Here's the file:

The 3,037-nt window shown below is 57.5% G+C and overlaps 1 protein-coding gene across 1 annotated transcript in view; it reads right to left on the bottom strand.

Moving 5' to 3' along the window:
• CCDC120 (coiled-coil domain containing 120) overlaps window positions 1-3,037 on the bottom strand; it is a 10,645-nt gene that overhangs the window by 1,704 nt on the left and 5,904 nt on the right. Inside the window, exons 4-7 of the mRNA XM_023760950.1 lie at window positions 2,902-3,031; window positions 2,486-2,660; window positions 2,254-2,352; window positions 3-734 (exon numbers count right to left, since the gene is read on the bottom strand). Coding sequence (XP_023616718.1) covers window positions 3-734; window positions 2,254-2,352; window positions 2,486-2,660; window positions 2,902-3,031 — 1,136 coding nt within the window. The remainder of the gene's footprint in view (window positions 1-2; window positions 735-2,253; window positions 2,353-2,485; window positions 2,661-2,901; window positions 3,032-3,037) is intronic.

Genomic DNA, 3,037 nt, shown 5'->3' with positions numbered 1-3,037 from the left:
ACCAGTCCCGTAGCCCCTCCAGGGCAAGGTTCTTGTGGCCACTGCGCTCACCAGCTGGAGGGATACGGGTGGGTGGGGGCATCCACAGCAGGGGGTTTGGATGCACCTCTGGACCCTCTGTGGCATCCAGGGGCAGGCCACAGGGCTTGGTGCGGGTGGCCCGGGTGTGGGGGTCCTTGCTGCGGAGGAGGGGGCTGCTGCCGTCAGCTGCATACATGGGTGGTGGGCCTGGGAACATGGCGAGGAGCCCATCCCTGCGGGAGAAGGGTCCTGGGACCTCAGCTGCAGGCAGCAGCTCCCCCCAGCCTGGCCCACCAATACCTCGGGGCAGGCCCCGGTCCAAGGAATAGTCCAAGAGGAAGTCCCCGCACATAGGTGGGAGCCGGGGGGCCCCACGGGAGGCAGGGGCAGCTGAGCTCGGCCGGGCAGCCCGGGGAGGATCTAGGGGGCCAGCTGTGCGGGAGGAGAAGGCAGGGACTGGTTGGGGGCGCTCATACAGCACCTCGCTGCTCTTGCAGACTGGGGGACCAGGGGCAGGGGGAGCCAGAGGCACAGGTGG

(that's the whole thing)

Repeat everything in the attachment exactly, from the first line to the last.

The 3,037-nt window shown below is 57.5% G+C and overlaps 1 protein-coding gene across 1 annotated transcript in view; it reads right to left on the bottom strand.

Moving 5' to 3' along the window:
• CCDC120 (coiled-coil domain containing 120) overlaps window positions 1-3,037 on the bottom strand; it is a 10,645-nt gene that overhangs the window by 1,704 nt on the left and 5,904 nt on the right. Inside the window, exons 4-7 of the mRNA XM_023760950.1 lie at window positions 2,902-3,031; window positions 2,486-2,660; window positions 2,254-2,352; window positions 3-734 (exon numbers count right to left, since the gene is read on the bottom strand). Coding sequence (XP_023616718.1) covers window positions 3-734; window positions 2,254-2,352; window positions 2,486-2,660; window positions 2,902-3,031 — 1,136 coding nt within the window. The remainder of the gene's footprint in view (window positions 1-2; window positions 735-2,253; window positions 2,353-2,485; window positions 2,661-2,901; window positions 3,032-3,037) is intronic.

Genomic DNA, 3,037 nt, shown 5'->3' with positions numbered 1-3,037 from the left:
ACCAGTCCCGTAGCCCCTCCAGGGCAAGGTTCTTGTGGCCACTGCGCTCACCAGCTGGAGGGATACGGGTGGGTGGGGGCATCCACAGCAGGGGGTTTGGATGCACCTCTGGACCCTCTGTGGCATCCAGGGGCAGGCCACAGGGCTTGGTGCGGGTGGCCCGGGTGTGGGGGTCCTTGCTGCGGAGGAGGGGGCTGCTGCCGTCAGCTGCATACATGGGTGGTGGGCCTGGGAACATGGCGAGGAGCCCATCCCTGCGGGAGAAGGGTCCTGGGACCTCAGCTGCAGGCAGCAGCTCCCCCCAGCCTGGCCCACCAATACCTCGGGGCAGGCCCCGGTCCAAGGAATAGTCCAAGAGGAAGTCCCCGCACATAGGTGGGAGCCGGGGGGCCCCACGGGAGGCAGGGGCAGCTGAGCTCGGCCGGGCAGCCCGGGGAGGATCTAGGGGGCCAGCTGTGCGGGAGGAGAAGGCAGGGACTGGTTGGGGGCGCTCATACAGCACCTCGCTGCTCTTGCAGACTGGGGGACCAGGGGCAGGGGGAGCCAGAGGCACAGGTGG